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I was listening to “Why it Matters”, a great little weekly podcast from Ad Age hosted by Hoag Levins. The topic this week was Proctor & Gamble and their alleged embrace of new media by shunning traditional print, radio and broadcast TV. The podcast delved into how much walk is going on with that bold talk.
It seems as though Jim Stengel and A.G. Lafley are talking up a good game about abandoning old media and TV’s thirty-second spot and playing hard into new media opportunities. However, the discussion “Why it Matters” centred around the lack of hard evidence to prove they are stopping their old advertising ways and truly living and breathing in this new media environment.
Could P&G be standing at the edge of a cliff, goading others to jump off? Could they be preaching about leading the way while they are really just inciting others to abandon these traditional areas so P&G can then step back and buy old media at a discount? Is it a big ploy so that P&G can continue to advertise in traditional areas without the clutter from the competition that they convinced to jump and land hard?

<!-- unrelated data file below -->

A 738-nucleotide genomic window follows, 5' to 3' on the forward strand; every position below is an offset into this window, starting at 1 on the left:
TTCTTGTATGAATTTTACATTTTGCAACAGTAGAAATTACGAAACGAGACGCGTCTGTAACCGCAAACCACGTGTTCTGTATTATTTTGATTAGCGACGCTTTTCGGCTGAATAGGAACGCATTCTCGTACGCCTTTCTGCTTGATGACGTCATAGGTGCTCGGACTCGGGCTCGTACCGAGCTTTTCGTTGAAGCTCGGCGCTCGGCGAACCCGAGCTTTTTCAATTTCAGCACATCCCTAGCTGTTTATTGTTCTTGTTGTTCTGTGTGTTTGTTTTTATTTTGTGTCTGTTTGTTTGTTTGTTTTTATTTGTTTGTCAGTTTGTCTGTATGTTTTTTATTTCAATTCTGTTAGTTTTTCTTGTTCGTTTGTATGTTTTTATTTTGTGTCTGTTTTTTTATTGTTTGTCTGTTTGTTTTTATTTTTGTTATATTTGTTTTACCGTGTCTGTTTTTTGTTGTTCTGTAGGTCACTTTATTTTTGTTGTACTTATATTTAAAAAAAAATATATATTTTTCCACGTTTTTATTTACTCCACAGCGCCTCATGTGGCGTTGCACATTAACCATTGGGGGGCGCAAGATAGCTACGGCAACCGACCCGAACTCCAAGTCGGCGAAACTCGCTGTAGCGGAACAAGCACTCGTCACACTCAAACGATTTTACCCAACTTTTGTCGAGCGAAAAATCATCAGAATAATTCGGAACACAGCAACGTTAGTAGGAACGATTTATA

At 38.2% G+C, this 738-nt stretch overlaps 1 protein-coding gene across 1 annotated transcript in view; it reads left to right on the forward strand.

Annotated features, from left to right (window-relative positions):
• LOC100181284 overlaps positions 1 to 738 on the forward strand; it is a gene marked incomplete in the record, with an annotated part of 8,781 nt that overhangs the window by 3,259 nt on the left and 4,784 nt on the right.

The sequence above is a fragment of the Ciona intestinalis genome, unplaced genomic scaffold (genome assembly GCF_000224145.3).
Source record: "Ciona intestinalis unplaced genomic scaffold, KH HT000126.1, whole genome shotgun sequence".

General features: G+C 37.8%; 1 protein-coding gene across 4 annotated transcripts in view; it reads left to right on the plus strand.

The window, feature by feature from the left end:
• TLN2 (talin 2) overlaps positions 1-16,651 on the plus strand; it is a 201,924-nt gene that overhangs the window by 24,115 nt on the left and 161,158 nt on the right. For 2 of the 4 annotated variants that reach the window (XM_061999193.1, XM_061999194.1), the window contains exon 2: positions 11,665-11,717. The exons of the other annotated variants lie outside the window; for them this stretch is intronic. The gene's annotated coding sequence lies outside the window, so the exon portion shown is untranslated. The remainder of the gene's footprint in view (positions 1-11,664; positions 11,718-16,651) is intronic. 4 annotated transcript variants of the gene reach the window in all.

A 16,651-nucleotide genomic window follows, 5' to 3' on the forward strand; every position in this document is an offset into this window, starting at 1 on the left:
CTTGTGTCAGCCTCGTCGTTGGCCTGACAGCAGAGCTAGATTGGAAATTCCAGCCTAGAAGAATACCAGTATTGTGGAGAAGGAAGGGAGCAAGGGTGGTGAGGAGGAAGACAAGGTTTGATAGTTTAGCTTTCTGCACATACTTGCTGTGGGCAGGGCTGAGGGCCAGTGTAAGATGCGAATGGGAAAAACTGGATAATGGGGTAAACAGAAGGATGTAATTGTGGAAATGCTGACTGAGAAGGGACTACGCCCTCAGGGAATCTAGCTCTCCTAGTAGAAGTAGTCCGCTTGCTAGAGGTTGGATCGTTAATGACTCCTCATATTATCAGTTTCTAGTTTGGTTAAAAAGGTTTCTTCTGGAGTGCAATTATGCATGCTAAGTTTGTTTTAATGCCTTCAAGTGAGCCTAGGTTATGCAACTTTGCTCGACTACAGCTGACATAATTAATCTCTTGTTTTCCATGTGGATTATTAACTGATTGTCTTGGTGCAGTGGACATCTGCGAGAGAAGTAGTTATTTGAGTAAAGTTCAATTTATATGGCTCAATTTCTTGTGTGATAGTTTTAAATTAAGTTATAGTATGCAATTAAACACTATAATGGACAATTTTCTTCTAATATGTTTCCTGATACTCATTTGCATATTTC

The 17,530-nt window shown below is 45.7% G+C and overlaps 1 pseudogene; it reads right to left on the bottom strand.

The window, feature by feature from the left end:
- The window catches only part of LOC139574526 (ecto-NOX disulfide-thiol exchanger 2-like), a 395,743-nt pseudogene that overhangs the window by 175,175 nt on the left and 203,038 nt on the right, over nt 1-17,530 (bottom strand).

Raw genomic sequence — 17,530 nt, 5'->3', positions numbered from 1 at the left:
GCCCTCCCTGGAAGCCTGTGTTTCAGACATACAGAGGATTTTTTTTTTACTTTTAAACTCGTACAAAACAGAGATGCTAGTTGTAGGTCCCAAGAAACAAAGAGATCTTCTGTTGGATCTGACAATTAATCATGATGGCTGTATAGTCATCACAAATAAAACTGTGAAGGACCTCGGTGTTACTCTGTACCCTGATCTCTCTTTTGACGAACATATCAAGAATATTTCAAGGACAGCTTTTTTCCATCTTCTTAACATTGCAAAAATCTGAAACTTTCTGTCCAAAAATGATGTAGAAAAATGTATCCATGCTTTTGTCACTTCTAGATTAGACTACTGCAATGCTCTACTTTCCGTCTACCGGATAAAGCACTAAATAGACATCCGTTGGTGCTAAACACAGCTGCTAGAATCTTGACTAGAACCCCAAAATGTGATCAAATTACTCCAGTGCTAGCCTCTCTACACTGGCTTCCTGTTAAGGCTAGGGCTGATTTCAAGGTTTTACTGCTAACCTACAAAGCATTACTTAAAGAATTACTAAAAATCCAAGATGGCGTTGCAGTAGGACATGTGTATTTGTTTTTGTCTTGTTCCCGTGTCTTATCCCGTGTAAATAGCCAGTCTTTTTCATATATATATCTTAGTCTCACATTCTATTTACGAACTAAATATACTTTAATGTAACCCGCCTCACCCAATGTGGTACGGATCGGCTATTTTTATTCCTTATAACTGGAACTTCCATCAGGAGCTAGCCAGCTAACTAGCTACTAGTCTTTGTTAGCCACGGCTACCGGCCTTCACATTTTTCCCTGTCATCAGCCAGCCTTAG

I am not much of a conspiracy theorist, but the question has merits and it is worth thinking about. My belief is that we are not seeing radical change on purpose – this is about charting a steady course that will produce long term results by making smart incremental moves versus changing everything all at once. I compare the approach to one of avoiding the perils of a crash diet where results are realized in a matter of days or weeks but are not sustainable over time. I think P&G’s moves are more about a proper regime and balance for their current nutritional needs while starting to do a little exercise to keep them in shape for the future.
They realize this is a long distance marathon and are likely not interested in simply shedding a few pounds to look good in the short term, then yo-you back to where they began.
Check out the podcast over at Ad Age.com.